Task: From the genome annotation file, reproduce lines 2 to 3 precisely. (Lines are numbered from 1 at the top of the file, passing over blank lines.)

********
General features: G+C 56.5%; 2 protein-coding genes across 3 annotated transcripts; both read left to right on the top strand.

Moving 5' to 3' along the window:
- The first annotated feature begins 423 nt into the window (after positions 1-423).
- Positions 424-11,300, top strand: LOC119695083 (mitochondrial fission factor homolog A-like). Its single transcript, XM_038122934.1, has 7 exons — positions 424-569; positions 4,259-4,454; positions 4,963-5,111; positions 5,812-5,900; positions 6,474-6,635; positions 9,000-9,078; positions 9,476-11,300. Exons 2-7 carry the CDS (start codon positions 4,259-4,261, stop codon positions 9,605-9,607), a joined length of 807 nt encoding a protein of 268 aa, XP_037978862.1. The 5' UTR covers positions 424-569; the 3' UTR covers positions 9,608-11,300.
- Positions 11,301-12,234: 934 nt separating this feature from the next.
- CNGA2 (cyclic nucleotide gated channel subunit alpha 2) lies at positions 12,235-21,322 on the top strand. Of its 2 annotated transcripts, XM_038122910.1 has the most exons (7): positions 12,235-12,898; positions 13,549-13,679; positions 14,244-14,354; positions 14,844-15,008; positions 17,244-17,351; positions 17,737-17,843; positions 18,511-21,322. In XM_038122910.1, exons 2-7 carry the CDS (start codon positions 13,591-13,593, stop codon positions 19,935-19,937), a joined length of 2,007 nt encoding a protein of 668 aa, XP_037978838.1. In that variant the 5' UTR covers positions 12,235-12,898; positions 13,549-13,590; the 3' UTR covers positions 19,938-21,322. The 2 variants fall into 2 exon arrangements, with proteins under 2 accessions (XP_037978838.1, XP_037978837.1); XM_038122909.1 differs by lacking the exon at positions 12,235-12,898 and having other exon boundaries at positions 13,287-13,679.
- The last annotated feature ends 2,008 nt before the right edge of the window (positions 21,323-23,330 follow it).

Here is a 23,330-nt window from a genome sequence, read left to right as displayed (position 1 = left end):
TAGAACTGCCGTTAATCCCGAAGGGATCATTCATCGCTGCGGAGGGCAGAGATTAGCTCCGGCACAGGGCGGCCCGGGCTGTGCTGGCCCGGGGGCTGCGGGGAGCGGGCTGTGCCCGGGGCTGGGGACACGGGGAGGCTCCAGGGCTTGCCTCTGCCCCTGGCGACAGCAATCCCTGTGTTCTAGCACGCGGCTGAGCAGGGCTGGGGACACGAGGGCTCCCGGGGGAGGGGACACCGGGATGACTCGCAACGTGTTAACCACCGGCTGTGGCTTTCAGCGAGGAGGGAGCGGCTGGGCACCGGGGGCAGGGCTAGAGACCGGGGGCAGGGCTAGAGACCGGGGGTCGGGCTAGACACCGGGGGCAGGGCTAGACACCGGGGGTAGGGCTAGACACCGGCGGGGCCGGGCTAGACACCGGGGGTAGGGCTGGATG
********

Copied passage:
Moving 5' to 3' along the window:
- The first annotated feature begins 423 nt into the window (after positions 1-423).